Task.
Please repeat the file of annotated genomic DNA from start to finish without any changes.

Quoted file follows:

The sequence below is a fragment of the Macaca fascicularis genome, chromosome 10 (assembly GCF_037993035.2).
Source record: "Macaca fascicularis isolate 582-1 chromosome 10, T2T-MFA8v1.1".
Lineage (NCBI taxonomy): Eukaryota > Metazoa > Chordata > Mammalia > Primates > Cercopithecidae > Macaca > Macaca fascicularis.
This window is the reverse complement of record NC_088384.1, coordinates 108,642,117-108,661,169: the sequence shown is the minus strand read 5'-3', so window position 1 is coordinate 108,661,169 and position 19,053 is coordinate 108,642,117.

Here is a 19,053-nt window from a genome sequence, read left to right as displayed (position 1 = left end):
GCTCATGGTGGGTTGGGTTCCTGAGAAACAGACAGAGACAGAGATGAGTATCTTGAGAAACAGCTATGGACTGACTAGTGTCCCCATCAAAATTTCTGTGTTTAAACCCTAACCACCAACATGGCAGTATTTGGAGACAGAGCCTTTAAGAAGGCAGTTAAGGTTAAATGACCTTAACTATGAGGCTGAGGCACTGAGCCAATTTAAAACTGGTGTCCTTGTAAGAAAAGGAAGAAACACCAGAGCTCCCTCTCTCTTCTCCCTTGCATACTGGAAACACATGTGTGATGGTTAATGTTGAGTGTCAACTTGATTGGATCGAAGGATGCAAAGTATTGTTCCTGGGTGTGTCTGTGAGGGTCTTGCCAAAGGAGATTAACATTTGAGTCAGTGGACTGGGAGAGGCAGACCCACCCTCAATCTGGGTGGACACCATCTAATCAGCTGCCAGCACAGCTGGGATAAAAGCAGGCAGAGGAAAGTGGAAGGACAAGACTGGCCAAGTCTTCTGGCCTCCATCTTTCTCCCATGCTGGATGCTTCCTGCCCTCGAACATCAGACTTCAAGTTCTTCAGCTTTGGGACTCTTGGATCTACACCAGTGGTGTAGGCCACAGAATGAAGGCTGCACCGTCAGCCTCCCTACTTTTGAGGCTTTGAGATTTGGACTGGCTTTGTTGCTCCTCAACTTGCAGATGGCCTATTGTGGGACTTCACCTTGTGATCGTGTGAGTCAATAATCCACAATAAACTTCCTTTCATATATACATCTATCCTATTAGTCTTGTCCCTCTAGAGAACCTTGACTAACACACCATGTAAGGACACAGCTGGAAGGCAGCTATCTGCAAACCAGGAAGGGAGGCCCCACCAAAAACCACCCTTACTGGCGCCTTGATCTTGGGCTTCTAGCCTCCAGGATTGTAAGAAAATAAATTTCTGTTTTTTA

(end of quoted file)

The sequence below is a fragment of the Macaca fascicularis genome, chromosome 10 (assembly GCF_037993035.2).
Source record: "Macaca fascicularis isolate 582-1 chromosome 10, T2T-MFA8v1.1".
Lineage (NCBI taxonomy): Eukaryota > Metazoa > Chordata > Mammalia > Primates > Cercopithecidae > Macaca > Macaca fascicularis.
This window is the reverse complement of record NC_088384.1, coordinates 108,642,117-108,661,169: the sequence shown is the minus strand read 5'-3', so window position 1 is coordinate 108,661,169 and position 19,053 is coordinate 108,642,117.

Here is a 19,053-nt window from a genome sequence, read left to right as displayed (position 1 = left end):
GCTCATGGTGGGTTGGGTTCCTGAGAAACAGACAGAGACAGAGATGAGTATCTTGAGAAACAGCTATGGACTGACTAGTGTCCCCATCAAAATTTCTGTGTTTAAACCCTAACCACCAACATGGCAGTATTTGGAGACAGAGCCTTTAAGAAGGCAGTTAAGGTTAAATGACCTTAACTATGAGGCTGAGGCACTGAGCCAATTTAAAACTGGTGTCCTTGTAAGAAAAGGAAGAAACACCAGAGCTCCCTCTCTCTTCTCCCTTGCATACTGGAAACACATGTGTGATGGTTAATGTTGAGTGTCAACTTGATTGGATCGAAGGATGCAAAGTATTGTTCCTGGGTGTGTCTGTGAGGGTCTTGCCAAAGGAGATTAACATTTGAGTCAGTGGACTGGGAGAGGCAGACCCACCCTCAATCTGGGTGGACACCATCTAATCAGCTGCCAGCACAGCTGGGATAAAAGCAGGCAGAGGAAAGTGGAAGGACAAGACTGGCCAAGTCTTCTGGCCTCCATCTTTCTCCCATGCTGGATGCTTCCTGCCCTCGAACATCAGACTTCAAGTTCTTCAGCTTTGGGACTCTTGGATCTACACCAGTGGTGTAGGCCACAGAATGAAGGCTGCACCGTCAGCCTCCCTACTTTTGAGGCTTTGAGATTTGGACTGGCTTTGTTGCTCCTCAACTTGCAGATGGCCTATTGTGGGACTTCACCTTGTGATCGTGTGAGTCAATAATCCACAATAAACTTCCTTTCATATATACATCTATCCTATTAGTCTTGTCCCTCTAGAGAACCTTGACTAACACACCATGTAAGGACACAGCTGGAAGGCAGCTATCTGCAAACCAGGAAGGGAGGCCCCACCAAAAACCACCCTTACTGGCGCCTTGATCTTGGGCTTCTAGCCTCCAGGATTGTAAGAAAATAAATTTCTGTTTTTTA